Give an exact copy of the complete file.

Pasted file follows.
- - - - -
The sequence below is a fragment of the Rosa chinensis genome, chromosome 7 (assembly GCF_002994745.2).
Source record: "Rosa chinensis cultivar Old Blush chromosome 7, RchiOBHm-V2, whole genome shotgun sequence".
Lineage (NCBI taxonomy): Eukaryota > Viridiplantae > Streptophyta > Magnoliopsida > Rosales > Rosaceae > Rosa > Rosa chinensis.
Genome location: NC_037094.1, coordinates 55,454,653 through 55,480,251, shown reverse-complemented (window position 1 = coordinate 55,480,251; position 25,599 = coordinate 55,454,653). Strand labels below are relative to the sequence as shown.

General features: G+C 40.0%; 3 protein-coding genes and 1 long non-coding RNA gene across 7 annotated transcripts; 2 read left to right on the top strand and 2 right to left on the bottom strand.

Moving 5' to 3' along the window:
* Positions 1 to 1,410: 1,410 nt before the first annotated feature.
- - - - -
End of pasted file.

The sequence below is a fragment of the Rosa chinensis genome, chromosome 7 (assembly GCF_002994745.2).
Source record: "Rosa chinensis cultivar Old Blush chromosome 7, RchiOBHm-V2, whole genome shotgun sequence".
Lineage (NCBI taxonomy): Eukaryota > Viridiplantae > Streptophyta > Magnoliopsida > Rosales > Rosaceae > Rosa > Rosa chinensis.
Genome location: NC_037094.1, coordinates 55,454,653 through 55,480,251, shown reverse-complemented (window position 1 = coordinate 55,480,251; position 25,599 = coordinate 55,454,653). Strand labels below are relative to the sequence as shown.

General features: G+C 40.0%; 3 protein-coding genes and 1 long non-coding RNA gene across 7 annotated transcripts; 2 read left to right on the top strand and 2 right to left on the bottom strand.

Moving 5' to 3' along the window:
* Positions 1 to 1,410: 1,410 nt before the first annotated feature.